Marcos Jr, known by the nickname “Bongbong”, will succeed Rodrigo Duterte after a landslide presidential victory in May.
The family clan will thus move back into the presidential palace of Malacanang, in Manila, 36 years after the popular uprising which led to the overthrow of his father’s dictatorship and the exile of the family to the United States.
Yet described by his father as “carefree and lazy”, Marcos Jr managed to reach the supreme position.
Narrowly defeated in the 2016 vice presidential election by Leni Robredo, “Bongbong” was determined to get his revenge in the May 9 presidential election this year.
Promising to unify the country, Marcos Junior intends to fight against unemployment and inflation, the Covid-19 pandemic having dealt a serious blow to the economy of the archipelago.
He said he was “humble” at the victory and promised to “always strive for perfection”.
“I want to do well, because when a president does well, the country does well and I want to do well for this country,” he told reporters after the results were ratified by Congress.
– He dreamed of being an astronaut –
As a child, he dreamed of being an astronaut. But he ended up following the same fate as his father and entering politics.
Vice-governor then governor of the province of Ilocos Norte, the family stronghold, in the 1980s, Marcos Jr was also a member of the House of Representatives and the Senate.
Mr. Marcos’ ties to his father, the author of a bloody crackdown during the years of martial law, make him one of the most divisive Filipino politicians.
“Bongbong” was boarding in Britain when Marcos Senior declared martial law in 1972.
But he was able to take advantage of social networks to carry out a vast disinformation campaign aimed at young people, who have experienced neither the oppression nor the large-scale corruption that marked the 20 years of his father’s reign.
He also relied on the support of Sara Duterte, daughter of the incumbent president and victorious candidate for vice president, and other members of the political elite.
Marcos Jr and Ms Duterte have in common that they are the children of authoritarian rulers, which has raised concerns among human rights groups and much of the clergy who fear that the two families will settle permanently in power. .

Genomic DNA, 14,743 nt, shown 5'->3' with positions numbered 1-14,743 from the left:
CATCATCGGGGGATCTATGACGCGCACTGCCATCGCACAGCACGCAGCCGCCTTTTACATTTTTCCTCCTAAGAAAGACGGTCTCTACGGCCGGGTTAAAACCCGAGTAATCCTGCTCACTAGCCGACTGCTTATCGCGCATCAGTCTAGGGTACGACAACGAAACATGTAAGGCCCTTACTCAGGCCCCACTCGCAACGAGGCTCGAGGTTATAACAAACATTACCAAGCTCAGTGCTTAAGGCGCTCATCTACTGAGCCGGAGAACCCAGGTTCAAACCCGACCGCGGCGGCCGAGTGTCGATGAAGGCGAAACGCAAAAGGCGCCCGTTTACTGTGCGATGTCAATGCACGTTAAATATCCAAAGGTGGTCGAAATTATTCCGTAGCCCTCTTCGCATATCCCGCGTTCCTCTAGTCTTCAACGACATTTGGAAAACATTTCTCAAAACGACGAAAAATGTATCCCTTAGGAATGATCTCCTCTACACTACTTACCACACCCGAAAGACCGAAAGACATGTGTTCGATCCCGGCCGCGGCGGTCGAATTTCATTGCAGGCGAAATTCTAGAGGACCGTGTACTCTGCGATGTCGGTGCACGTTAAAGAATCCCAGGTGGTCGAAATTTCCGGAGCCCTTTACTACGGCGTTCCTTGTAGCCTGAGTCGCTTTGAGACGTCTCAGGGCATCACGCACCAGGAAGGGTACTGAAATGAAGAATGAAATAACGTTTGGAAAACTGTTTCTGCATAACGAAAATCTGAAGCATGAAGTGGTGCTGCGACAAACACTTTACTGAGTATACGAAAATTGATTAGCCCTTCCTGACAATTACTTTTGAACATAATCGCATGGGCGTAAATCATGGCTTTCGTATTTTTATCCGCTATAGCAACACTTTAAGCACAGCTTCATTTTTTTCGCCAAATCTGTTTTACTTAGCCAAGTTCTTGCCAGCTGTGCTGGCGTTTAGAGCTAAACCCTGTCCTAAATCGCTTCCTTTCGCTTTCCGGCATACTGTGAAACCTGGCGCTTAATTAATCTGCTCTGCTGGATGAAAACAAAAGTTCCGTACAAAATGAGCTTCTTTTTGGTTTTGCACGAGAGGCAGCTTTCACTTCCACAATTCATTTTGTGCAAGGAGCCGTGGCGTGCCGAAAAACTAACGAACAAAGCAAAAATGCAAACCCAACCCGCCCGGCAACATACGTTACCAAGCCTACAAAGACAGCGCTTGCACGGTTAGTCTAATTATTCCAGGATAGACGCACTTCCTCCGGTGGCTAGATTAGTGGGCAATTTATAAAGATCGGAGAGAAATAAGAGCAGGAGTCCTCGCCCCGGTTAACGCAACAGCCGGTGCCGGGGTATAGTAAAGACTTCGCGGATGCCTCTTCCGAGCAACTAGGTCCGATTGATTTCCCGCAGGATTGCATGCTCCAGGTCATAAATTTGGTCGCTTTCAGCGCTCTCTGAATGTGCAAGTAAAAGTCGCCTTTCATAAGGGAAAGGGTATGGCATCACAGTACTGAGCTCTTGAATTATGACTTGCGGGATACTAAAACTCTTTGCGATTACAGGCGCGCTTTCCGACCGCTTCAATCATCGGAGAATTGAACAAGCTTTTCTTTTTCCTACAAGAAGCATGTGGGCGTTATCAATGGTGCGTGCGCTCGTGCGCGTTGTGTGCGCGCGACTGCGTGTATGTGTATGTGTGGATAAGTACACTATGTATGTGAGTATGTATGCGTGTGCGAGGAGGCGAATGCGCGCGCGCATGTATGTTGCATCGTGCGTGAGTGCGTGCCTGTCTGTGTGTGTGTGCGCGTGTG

Marcos Jr today defends his father’s regime, whose “political genius” he praises, relying on the strong economic growth of the beginning and public spending under martial law, obscuring the corruption and mismanagement that have then impoverished the nation.
– Avoid the media –
“He says to the world: Judge me, not by my ancestry, but by my deeds,” Vic Rodriguez, a close adviser, said in a statement after Marcos Jr.’s victory.
After the deposed dictator died in Hawaii (USA) in 1989, the Marcoses returned home and began their remarkable comeback to the political forefront, exploiting local allegiances to win a series of high offices. .
They have benefited from the accusations of corruption that have been aimed at the governments that followed the years of dictatorship and from the anger caused by the unequal distribution of wealth.
Wanting to avoid repeating the mistakes of his 2016 presidential campaign, which saw him beset with questions about his family’s past, Marcos Jr shunned the debates and granted only rare interviews, in which he appeared quite uncomfortable.
Even after his victory, the word of Marcos Jr became rare in the media, the chosen one preferring to communicate through Trixie Cruz-Angeles, lawyer and blogger, recently appointed his press officer.
His opponents have tried to have him disqualified from running for president, citing a previous conviction for failing to file taxes, accusing him of lying about his credentials and having nearly $4 billion in inheritance tax unpaid.
Although he called him “weak”, incumbent President Rodrigo Duterte supported his candidacy. Some saw it as an attempt by the incumbent president, who is under international investigation for his murderous war on drugs, to obtain guarantees that he will not be prosecuted after his term.